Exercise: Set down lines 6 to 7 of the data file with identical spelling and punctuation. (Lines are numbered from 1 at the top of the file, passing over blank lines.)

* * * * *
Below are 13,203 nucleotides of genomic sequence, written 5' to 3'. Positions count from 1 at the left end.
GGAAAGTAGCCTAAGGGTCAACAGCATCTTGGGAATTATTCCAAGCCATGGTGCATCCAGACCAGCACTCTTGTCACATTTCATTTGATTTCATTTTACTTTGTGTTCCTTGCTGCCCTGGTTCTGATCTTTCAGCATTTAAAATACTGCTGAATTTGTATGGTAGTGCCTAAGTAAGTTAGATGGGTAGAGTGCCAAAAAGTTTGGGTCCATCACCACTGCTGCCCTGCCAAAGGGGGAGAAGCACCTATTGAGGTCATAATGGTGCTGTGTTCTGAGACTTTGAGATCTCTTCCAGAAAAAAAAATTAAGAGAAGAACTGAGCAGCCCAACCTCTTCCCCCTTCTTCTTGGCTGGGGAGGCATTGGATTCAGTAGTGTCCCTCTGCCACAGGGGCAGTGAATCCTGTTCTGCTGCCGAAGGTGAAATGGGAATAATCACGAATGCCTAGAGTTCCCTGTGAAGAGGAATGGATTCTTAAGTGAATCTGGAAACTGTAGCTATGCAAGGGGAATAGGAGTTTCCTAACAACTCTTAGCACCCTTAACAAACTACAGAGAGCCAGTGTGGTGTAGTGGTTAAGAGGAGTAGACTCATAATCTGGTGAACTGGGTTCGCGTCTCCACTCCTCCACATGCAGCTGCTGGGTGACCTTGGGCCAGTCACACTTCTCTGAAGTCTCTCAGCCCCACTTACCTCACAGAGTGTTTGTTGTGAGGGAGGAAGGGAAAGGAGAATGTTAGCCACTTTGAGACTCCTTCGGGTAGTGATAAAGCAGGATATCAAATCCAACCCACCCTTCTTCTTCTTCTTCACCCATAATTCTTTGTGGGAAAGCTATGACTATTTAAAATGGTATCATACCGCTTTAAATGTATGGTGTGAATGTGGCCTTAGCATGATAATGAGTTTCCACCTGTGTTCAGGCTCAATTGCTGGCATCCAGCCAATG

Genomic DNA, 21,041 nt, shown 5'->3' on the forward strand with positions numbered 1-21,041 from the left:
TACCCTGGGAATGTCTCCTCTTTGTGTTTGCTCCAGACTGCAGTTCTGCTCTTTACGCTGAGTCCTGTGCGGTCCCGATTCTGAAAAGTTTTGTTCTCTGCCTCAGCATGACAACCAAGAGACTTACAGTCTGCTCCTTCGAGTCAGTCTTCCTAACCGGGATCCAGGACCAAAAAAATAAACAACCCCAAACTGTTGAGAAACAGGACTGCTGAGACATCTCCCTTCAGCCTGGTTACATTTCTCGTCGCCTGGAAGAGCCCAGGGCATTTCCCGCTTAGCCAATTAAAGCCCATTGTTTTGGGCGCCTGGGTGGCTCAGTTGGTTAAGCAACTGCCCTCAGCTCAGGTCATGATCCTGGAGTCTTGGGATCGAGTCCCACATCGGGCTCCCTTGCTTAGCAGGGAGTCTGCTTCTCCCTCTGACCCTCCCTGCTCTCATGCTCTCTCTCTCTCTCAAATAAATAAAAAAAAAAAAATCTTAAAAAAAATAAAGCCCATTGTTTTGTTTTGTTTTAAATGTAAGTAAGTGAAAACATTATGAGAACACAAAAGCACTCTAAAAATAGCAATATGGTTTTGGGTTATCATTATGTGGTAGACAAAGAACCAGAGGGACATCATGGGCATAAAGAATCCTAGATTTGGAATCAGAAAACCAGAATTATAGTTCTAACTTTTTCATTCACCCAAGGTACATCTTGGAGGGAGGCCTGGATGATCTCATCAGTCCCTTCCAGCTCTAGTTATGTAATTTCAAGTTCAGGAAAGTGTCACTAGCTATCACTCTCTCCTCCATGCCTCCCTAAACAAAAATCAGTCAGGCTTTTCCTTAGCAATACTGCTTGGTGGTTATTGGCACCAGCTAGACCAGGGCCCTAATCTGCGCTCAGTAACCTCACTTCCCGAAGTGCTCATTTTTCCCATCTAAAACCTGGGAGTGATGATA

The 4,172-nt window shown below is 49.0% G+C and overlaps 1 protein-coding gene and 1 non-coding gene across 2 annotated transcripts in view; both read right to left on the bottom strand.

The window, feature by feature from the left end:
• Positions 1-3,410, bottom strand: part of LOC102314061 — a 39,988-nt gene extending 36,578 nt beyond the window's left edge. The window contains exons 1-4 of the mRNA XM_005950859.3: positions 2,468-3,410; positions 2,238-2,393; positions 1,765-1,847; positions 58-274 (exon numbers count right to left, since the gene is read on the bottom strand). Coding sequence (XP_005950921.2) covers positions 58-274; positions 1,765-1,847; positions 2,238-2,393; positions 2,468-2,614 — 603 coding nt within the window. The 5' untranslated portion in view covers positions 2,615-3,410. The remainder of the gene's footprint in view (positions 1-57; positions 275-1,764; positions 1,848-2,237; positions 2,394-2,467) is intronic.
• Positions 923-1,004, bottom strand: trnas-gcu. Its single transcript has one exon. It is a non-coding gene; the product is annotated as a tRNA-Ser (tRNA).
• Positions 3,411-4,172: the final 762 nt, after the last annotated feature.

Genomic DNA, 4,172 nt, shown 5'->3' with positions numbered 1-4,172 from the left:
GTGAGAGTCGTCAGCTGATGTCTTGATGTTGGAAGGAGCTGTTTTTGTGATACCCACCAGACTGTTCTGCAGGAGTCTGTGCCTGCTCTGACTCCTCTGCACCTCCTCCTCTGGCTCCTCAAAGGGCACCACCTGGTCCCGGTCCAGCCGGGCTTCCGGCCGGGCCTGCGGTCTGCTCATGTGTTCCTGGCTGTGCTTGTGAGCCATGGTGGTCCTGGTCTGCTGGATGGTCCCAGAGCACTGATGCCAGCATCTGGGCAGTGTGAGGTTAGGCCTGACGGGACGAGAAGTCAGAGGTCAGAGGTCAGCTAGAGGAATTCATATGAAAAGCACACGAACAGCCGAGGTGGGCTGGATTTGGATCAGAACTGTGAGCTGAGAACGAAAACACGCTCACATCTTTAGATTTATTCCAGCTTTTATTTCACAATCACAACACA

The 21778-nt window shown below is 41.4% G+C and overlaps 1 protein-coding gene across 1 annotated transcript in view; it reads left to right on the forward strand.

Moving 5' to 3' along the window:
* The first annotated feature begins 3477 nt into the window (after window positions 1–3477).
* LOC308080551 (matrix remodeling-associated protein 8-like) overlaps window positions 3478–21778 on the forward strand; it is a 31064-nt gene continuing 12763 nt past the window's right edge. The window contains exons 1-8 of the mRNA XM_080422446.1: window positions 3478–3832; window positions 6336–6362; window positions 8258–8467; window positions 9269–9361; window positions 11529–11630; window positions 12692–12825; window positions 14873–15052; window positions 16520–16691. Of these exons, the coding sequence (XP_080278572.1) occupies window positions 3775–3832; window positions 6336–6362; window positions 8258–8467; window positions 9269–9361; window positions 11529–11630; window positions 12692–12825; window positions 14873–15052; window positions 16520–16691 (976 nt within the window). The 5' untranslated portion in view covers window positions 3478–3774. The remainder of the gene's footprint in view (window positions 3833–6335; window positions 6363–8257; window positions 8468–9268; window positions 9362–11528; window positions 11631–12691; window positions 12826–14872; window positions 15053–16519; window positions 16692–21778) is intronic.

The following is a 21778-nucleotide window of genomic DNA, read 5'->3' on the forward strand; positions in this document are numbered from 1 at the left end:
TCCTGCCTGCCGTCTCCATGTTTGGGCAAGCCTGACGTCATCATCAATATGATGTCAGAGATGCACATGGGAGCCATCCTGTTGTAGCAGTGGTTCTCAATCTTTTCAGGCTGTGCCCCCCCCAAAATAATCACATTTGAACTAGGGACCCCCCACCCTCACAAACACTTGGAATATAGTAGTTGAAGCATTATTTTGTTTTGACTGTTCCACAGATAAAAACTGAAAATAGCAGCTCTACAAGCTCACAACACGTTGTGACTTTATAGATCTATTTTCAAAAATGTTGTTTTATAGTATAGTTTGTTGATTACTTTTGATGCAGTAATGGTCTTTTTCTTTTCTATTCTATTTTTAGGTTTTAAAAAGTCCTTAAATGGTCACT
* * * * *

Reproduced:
The window, feature by feature from the left end:
• Positions 1-3,410, bottom strand: part of LOC102314061 — a 39,988-nt gene extending 36,578 nt beyond the window's left edge. The window contains exons 1-4 of the mRNA XM_005950859.3: positions 2,468-3,410; positions 2,238-2,393; positions 1,765-1,847; positions 58-274 (exon numbers count right to left, since the gene is read on the bottom strand). Coding sequence (XP_005950921.2) covers positions 58-274; positions 1,765-1,847; positions 2,238-2,393; positions 2,468-2,614 — 603 coding nt within the window. The 5' untranslated portion in view covers positions 2,615-3,410. The remainder of the gene's footprint in view (positions 1-57; positions 275-1,764; positions 1,848-2,237; positions 2,394-2,467) is intronic.